Drug overdoses are the leading cause of death for Americans under age 50, says the Justice Department. An especially lethal drug is fentanyl, a synthetic opioid 50 times stronger than its naturally derived cousin, heroin. Nationwide, deaths from fentanyl and its analogues grew from about 3,000 in 2013 to over 20,000 in 2016 according to provisional government statistics. Fentanyl is now responsible for about a third of all drug-related deaths.
The opioid crisis ravaging America seems to get worse each year. Over 2 million Americans are estimated to have a problem with opioids — from prescription OxyContin to black market heroin. Opioids alone are killing 90 Americans a day, according to the National Institutes of Health.
Since it started gaining black-market popularity in the late 2000s, fentanyl has fueled the crisis. It is so dangerous that first responders are changing how they approach narcotics users, protecting themselves from inhaling or absorbing the tiniest amounts of the drug through their own pores. Fentanyl is the drug that killed Prince, the musician. Nevada is considering using fentanyl in an upcoming execution.
Picture a Lincoln penny. Look at the president’s forehead. Cover it with powder. That much fentanyl (2 or 3 milligrams) could kill you, according to the Drug Enforcement Agency (DEA).
Why would anyone use such a dangerous drug? In many cases, they aren’t aware. New York City’s Office of the Special Narcotics Prosecutor says users are not actively seeking fentanyl. Instead, they “simply do not know what they are buying and sellers may not know what they are selling.” Dealers sometimes mix fentanyl with heroin or stimulants like cocaine to compensate for poor-quality products. Someone buying a dose of fentanyl on the street, or heroin laced with fentanyl, can have little idea of the potency. Hence the overdose risk.
Fentanyl was developed in the 1950s as an anesthetic for patients in extreme pain or end-of-life care. In its legal form, it is marketed as a patch, nasal spray or a lozenge, forms that occasionally end up on the black market.
But according to New York’s narcotics prosecutor, much of the fentanyl on the city’s streets “is illicitly produced by Mexican cartels, which obtain precursor chemicals from China.” Some of those chemicals can also be ordered online or on the Dark Web. “Law enforcement agencies have witnessed large amounts of fentanyl traveling the same smuggling routes used for transporting other drugs, such as heroin, cocaine and methamphetamine. Multi-kilogram shipments of the powerful narcotic are brought across the Mexican border inside cars and trucks and delivered to local trafficking groups in New York City and throughout the U.S.”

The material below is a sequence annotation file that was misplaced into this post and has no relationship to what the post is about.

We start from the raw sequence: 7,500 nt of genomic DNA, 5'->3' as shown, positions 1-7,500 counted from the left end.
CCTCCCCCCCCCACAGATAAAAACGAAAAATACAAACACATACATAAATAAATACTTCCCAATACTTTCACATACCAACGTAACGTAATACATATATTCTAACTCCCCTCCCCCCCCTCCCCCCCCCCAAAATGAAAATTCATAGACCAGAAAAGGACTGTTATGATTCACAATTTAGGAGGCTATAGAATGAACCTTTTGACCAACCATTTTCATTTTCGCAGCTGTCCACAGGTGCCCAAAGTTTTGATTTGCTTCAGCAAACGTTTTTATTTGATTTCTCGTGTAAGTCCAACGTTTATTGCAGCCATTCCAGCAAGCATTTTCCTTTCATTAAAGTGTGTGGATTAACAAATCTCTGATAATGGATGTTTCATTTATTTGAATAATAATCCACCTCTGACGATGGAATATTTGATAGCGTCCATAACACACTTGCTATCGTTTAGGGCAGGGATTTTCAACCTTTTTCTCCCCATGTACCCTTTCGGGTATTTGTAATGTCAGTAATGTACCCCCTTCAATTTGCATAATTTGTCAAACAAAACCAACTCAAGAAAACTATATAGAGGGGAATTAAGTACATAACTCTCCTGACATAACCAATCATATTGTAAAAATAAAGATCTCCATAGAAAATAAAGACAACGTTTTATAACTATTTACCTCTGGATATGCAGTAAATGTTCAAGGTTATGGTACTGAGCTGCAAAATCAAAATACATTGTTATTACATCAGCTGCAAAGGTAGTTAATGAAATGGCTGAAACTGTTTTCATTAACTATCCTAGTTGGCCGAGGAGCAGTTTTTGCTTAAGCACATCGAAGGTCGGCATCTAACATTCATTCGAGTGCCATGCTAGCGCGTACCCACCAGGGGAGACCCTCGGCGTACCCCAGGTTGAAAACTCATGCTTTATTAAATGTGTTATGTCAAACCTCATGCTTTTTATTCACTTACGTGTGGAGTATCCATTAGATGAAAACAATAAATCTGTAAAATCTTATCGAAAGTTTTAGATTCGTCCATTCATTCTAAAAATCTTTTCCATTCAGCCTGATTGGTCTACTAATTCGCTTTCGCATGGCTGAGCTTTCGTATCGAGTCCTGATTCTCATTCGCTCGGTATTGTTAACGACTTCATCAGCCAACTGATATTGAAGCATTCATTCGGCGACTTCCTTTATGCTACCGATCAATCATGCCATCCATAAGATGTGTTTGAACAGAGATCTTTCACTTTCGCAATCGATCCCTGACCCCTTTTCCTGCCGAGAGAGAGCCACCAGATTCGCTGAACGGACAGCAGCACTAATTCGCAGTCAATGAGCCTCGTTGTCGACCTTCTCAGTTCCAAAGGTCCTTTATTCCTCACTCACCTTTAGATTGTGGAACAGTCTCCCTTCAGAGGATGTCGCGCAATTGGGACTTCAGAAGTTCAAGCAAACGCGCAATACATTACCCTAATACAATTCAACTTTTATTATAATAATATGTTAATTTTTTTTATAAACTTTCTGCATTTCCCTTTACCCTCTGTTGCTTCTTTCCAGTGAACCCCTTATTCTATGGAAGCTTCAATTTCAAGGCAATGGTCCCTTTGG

Recently, an even more dangerous fentanyl relative — carfentanil/carfentanyl — has appeared on the black market. One hundred times more powerful, carfentanil was designed to tranquilize horses and elephants. It can be absorbed through air and the skin, according to a warning from the New Hampshire Department of Health and Human Services. The National Institutes of Health has a summary page about the narcotic. The DEA has also issued a warning.
Naloxone: A solution?
An opioid antidote, naloxone (sometimes known by its commercial name, Narcan) has received attention for its ability to save the lives of people who overdose on heroin. Law enforcement in some jurisdictions recommend people who know drug users keep several doses on hand in case of an emergency. But reports have suggested it has a limited use with fentanyl simply because fentanyl is so powerful.
The National Institutes of Health (NIH) runs the National Institute on Drug Abuse (NIDA), which funds and publishes research and fact pages on fentanyl and other drugs.
NIDA funds the Prescription Drug Abuse Policy System, a network of academics and other researchers tracking state laws related to prescription drug abuse.
The National Drug Early Warning System, a project of the University of Maryland and NIH, publishes regular illicit drug threat assessments.
The Centers for Disease Control and Prevention (CDC) publishes data on overdose deaths and mortality statistics through its National Vital Statistics system. The CDC also publishes emergency reports on concerns such as the rising number of fentanyl deaths. The CDC’s Morbidity and Mortality Weekly report sometimes focuses on deaths from drug overdoses.
The Food and Drug Administration (FDA), which regulates medications in America, approved the fentanyl patch, but later issued a warning about the dangers of an accidental overdose.
The Drug Enforcement Agency (DEA) has an annual report with a chapter on fentanyl, including information on potency, seizures and trafficking networks. It also has a booklet on fentanyl for first responders. The DEA’s Diversion Control Division publishes data on related arrests.
The United Nations Office on Drugs and Crime (UNODC) has reported on global fentanyl trends.
A 2017 paper in The New England Journal of Medicine found that patients who are treated by a doctor who prescribes more opioids are more likely to be dependent on the drug 12 months later.
A 2017 paper in Addictive Behaviors finds immigrants are about half as likely as native-born Americans to develop a substance-use disorder.
Journalist’s Resource has written on healthcare spending, doctors’ racial biases in pain assessments, and who pays for opioids. We have reviewed research on how the use of medical marijuana may reduce the number of opioid overdoses and a 2017 paper that found doctors trained at top medical schools prescribe fewer opioids.